A former police officer looks to tackle untraceable assault weapons
Mike Gipson smiled as he walked through a lamp-studded hallway inside the state Capitol. Not only had the Democratic assemblyman’s bill targeting ghost guns just sailed through its first committee hearing, but Gipson learned that YouTube took down dozens of videos that walked laypeople through the process of building the high-powered, untraceable weapons.
“It just happened,” Gipson said last week of the online development. “They’ve taken a huge step in the right direction, because they also see the benefit now of making sure this is not accessible. Too many bad people, or people with mental illness, are going to the internet to do this—and the damage they’re doing is catastrophic.”
Moments earlier, Gipson recounted the blood-stained legacy of homemade arms to the Assembly Public Safety Committee. He started by revisiting the November 14, 2017, carnage that struck the Rancho Tehama Reserve, where Kevin Janson Neal used two AR-15 rifles he built in his living room to murder five people and wound nine others, including three small children. Neal was legally barred from possessing firearms as he awaited trial for attacking two women with a knife. But by personally assembling his assault rifles—ghost guns—Neal bypassed the database that flags criminals at licensed gun stores.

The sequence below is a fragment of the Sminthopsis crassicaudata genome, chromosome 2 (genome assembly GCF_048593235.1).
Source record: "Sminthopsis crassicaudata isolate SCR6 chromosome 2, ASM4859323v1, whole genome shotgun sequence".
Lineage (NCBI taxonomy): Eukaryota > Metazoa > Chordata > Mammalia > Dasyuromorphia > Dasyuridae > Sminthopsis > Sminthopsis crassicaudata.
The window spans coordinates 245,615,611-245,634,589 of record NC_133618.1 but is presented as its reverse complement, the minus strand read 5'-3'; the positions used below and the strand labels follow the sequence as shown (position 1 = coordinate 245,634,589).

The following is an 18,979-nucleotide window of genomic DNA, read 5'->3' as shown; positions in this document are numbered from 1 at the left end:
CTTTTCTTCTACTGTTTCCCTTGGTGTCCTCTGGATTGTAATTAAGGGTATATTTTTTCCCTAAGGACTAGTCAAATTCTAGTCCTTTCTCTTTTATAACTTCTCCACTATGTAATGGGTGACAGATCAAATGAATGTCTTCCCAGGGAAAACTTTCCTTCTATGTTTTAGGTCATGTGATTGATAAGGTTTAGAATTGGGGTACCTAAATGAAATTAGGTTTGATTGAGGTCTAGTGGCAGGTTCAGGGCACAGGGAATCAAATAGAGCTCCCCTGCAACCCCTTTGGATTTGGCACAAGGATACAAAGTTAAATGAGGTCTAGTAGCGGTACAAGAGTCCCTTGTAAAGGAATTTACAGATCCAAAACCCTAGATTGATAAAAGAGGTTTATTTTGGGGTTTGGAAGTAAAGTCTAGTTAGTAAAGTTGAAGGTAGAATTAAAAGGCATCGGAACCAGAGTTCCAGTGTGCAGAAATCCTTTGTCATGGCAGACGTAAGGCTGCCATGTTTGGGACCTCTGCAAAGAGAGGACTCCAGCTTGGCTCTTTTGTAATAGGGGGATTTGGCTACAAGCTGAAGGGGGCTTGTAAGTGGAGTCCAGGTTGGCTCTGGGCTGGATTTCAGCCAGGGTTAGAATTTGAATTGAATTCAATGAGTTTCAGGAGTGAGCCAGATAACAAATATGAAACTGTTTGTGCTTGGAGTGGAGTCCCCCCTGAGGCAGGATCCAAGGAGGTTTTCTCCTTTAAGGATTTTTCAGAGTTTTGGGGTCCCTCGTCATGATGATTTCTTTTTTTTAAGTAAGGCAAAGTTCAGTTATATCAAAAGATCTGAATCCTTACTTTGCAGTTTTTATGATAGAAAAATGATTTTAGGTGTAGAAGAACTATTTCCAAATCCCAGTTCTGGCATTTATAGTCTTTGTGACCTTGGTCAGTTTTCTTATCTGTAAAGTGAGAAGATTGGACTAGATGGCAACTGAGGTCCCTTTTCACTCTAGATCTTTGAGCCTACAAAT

Gipson made sure the committee knew Neal’s killing spree wasn’t an isolated incident. He brought his colleagues’ memories back to June 2013, when Adam Zawahri used a homemade AR-15 to slaughter five people and wound four more at Santa Monica City College. Zawahri was also prohibited from owning firearms, in his case due to mental illness. Building a ghost gun solved that problem for him.
Gipson ended his address with a story set in his own district. In March, Alex Galvez was arrested for allegedly manufacturing and selling more than a hundred ghost guns on the streets of Compton, Watts and south Los Angeles. Federal prosecutors say Galvez even tried to mail his homemade firearms to Egypt and the Philippines.
With authorities across the state reporting more ghost guns turning up at armed robberies and gang shootings, Gipson views this little-known loophole in firearm regulations as a growing threat. Most of the lawmakers listening to him April 24 were convinced. Gipson’s Assembly Bill 2382—which attempts to implement background checks on a core component to ghost guns—passed out of the Public Safety Committee by a 5-2 vote.